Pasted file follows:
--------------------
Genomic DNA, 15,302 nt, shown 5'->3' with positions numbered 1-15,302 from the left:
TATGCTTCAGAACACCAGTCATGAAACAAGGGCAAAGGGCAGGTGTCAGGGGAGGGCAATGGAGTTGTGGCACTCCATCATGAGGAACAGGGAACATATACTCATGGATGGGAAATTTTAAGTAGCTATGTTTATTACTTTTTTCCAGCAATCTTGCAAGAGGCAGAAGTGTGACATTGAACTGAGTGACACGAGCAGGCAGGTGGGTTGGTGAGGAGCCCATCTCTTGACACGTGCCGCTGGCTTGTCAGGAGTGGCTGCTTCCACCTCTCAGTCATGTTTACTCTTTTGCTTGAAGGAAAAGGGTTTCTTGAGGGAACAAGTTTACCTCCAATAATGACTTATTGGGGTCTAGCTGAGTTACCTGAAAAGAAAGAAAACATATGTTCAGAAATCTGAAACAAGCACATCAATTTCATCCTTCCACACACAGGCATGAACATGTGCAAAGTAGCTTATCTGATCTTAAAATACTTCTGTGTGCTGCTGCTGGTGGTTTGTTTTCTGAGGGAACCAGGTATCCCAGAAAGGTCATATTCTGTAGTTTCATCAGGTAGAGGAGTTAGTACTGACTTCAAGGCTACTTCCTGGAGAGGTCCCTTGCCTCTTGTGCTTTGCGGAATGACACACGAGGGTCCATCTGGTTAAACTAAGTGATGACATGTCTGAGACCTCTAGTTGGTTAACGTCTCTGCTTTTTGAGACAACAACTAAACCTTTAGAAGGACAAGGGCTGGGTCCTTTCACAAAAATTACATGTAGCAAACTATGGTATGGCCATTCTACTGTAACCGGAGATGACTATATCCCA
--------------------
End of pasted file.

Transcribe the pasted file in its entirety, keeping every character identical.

Genomic DNA, 15,302 nt, shown 5'->3' with positions numbered 1-15,302 from the left:
TATGCTTCAGAACACCAGTCATGAAACAAGGGCAAAGGGCAGGTGTCAGGGGAGGGCAATGGAGTTGTGGCACTCCATCATGAGGAACAGGGAACATATACTCATGGATGGGAAATTTTAAGTAGCTATGTTTATTACTTTTTTCCAGCAATCTTGCAAGAGGCAGAAGTGTGACATTGAACTGAGTGACACGAGCAGGCAGGTGGGTTGGTGAGGAGCCCATCTCTTGACACGTGCCGCTGGCTTGTCAGGAGTGGCTGCTTCCACCTCTCAGTCATGTTTACTCTTTTGCTTGAAGGAAAAGGGTTTCTTGAGGGAACAAGTTTACCTCCAATAATGACTTATTGGGGTCTAGCTGAGTTACCTGAAAAGAAAGAAAACATATGTTCAGAAATCTGAAACAAGCACATCAATTTCATCCTTCCACACACAGGCATGAACATGTGCAAAGTAGCTTATCTGATCTTAAAATACTTCTGTGTGCTGCTGCTGGTGGTTTGTTTTCTGAGGGAACCAGGTATCCCAGAAAGGTCATATTCTGTAGTTTCATCAGGTAGAGGAGTTAGTACTGACTTCAAGGCTACTTCCTGGAGAGGTCCCTTGCCTCTTGTGCTTTGCGGAATGACACACGAGGGTCCATCTGGTTAAACTAAGTGATGACATGTCTGAGACCTCTAGTTGGTTAACGTCTCTGCTTTTTGAGACAACAACTAAACCTTTAGAAGGACAAGGGCTGGGTCCTTTCACAAAAATTACATGTAGCAAACTATGGTATGGCCATTCTACTGTAACCGGAGATGACTATATCCCA